March 23, 2022
A Look at Canada’s Davis Cup History
The road to the top Our Canadian tennis family’s dream of a lifetime has become a reality. Canada’s Davis Cup win is unbelievable for many of us who have lived hoping for the realization of us being Champion of the World.
The Davis Cup competition was first played in 1900 when the USA played Great Britain at the Longwood Cricket Club in Boston, with the USA winning 3-0. From 1900 through 1926, the Cup was won by only three nations, Australasia, the British Isles and the USA. France and their team, known as the Four Musketeers, went on a six-year winning run. Then we had to compete under a system that minimized Canada’s opportunity to qualify for the finals [The Challenge round] by having them in a qualifying group with the then-tennis powers of Australia and the US. From 1937 to 1973, Australia won the Cup 18 times and the US on 14 occasions till the concept of the Challenge round was abolished.
Then came the creation of the 16-nation World Group in 1981. The remaining countries split into regional Zone Groups. Again, this put Canada in a difficult position as the road to the World Group always had a stop in South America, where the ties occurred on slow red clay in full stadiums with fans who behaved aggressively as if they were at a football [soccer] match. Canada’s record on clay was 2-12 with Mexico, 1-4 with Columbia, 0-4 with Chile, 0-3 with Brazil, 0-2 with Argentina and 1-3 with Ecuador. Canada’s 4 wins and 28 loss in the zonal qualifying was matched by its 18-47 record overall on clay. This was simply a reflection of our lack of red clay for the development of our fast court players. The exception to this was Robert Bedard, Mike Belkin and Martin Wostenholme, who were exceptional clay court players but did not have the required team members [on clay] to provide our team with the opportunity to reach the later stages of the competition.
In 1990 after a 4-1 win against Brazil in Vancouver, Wostenholme beat the great Victor Pecci, French Open finalist, in his backyard, in the first match, on red clay in Asuncion, Paraguay. The win in Paraguay set up Canada to play the Netherlands in Canada for a chance to achieve World Cup status for the first time in 1991. On a cold late September weekend, Grant Connell carried the team by winning three matches [in doubles with Glenn Michibata], including the deciding fifth match. This propelled Canada to the World Group for the first time, the first step to success.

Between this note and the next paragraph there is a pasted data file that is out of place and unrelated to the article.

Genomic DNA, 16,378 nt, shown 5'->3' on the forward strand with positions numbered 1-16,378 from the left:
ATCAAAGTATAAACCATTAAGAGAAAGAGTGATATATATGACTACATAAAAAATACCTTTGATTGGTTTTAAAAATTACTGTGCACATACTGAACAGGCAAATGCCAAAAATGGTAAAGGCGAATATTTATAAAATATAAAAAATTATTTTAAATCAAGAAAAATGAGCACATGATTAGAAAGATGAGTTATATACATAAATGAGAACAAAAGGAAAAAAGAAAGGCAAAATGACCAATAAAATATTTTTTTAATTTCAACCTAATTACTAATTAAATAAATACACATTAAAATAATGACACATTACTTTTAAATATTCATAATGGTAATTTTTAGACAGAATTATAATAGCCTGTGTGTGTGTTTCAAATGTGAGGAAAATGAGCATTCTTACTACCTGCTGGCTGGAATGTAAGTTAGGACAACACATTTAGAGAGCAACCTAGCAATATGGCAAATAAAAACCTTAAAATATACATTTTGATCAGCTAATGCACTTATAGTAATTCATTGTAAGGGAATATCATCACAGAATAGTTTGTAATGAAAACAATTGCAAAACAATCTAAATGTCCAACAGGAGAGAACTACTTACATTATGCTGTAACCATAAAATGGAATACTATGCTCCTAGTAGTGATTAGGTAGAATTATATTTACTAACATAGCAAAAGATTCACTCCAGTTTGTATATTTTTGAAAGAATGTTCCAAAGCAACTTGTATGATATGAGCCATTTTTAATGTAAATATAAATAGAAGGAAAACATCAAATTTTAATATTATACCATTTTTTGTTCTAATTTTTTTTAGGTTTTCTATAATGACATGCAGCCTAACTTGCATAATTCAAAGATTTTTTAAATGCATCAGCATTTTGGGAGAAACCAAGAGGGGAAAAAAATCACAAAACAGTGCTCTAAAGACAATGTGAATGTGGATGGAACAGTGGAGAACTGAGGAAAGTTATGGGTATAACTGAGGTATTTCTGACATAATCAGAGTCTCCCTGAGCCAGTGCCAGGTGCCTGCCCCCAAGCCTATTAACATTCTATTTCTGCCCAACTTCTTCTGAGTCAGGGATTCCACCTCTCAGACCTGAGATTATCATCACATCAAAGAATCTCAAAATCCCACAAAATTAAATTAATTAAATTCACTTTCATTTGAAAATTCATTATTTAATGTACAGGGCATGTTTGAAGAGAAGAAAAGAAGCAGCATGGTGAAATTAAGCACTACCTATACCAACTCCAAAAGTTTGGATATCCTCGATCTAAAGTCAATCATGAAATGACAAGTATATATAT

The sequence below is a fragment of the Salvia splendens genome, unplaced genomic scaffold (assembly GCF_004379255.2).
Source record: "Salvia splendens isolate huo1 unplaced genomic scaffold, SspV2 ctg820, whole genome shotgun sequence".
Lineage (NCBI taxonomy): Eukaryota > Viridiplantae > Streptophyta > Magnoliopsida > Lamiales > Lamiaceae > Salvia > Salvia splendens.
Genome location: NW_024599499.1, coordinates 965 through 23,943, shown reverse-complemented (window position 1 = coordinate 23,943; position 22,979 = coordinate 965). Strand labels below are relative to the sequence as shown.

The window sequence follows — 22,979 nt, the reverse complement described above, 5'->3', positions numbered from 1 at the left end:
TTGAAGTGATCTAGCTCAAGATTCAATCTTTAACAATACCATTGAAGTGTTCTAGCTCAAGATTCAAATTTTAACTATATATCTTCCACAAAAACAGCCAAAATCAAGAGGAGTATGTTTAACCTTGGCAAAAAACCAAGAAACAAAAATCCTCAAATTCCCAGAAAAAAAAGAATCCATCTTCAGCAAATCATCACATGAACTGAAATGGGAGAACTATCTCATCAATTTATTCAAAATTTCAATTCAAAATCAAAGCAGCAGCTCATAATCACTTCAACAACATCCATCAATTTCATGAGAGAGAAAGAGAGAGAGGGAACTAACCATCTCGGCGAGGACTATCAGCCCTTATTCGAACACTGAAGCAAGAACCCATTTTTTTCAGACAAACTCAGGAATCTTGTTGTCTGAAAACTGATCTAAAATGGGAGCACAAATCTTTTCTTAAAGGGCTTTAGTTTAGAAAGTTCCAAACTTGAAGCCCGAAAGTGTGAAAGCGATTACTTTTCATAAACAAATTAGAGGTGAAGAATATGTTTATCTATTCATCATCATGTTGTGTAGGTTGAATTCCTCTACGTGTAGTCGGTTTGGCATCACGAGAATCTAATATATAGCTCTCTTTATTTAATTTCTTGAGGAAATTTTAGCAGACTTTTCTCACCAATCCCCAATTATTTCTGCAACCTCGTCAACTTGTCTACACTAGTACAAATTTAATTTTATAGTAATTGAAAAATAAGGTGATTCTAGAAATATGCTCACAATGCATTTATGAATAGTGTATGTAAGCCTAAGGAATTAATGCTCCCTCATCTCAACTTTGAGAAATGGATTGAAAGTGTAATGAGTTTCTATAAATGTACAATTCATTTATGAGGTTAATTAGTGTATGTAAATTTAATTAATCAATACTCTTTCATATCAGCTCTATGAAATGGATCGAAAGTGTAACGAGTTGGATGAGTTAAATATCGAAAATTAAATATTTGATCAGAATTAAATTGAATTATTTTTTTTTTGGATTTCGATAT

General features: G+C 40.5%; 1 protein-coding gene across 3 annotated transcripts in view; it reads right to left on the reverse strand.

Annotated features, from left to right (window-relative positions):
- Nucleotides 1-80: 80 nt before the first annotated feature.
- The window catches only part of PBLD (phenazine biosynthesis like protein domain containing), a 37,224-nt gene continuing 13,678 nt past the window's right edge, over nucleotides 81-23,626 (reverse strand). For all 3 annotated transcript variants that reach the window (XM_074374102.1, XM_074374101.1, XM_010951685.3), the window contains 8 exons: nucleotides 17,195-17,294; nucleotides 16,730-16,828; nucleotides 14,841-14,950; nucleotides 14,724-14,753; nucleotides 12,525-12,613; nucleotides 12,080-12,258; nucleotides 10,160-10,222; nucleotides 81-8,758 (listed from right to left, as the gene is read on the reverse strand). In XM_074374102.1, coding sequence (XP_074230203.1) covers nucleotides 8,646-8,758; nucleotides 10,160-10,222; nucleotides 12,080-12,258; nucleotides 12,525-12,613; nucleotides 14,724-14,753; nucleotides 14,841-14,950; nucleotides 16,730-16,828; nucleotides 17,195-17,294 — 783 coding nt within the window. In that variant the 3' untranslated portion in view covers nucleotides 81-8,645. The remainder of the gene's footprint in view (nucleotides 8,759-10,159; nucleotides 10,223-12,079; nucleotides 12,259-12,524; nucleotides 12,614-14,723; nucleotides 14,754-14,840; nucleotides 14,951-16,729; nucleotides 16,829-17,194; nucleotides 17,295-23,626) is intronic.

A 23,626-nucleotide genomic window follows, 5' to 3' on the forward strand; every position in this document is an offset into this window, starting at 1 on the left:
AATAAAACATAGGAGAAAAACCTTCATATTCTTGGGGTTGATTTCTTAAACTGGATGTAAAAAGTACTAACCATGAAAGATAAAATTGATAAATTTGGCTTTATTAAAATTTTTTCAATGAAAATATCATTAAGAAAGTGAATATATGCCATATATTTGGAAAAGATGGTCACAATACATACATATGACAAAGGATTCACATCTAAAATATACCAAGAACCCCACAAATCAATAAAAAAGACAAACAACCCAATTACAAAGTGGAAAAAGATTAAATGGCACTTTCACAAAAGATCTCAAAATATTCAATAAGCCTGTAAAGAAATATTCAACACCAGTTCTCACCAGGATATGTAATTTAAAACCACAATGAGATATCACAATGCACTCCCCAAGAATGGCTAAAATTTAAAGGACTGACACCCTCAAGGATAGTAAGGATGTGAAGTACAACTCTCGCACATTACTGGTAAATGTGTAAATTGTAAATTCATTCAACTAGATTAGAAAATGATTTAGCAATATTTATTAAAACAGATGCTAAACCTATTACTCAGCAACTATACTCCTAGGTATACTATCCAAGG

Canada continued asserting itself as a World Group nation in 1992. Then under the leadership of Captain Marty Laurendeau, Canada re-entered the World Group in 2012 and reached the semi finals where it has remained under the leadership of another great Captain, Frank Dancevic. Canada reached the finals of the Davis Cup in 2019 after wins over Slovakia, Italy, the USA, Australia and Russia, only to be defeated in Madrid, Spain, by a great Spanish team led by Rafa Nadal. The 2022 season was a difficult one, with Canada barely qualifying for the world group only as a result of Russia’s disqualification due to the war in Ukraine. Canada never looked back, took the opportunity and beat Germany, Italy and Australia to claim the Cup. 155 nations entered the competition, the world’s largest international team competition. We are champions of the world, the 16th nation to win the title, unbelievable.
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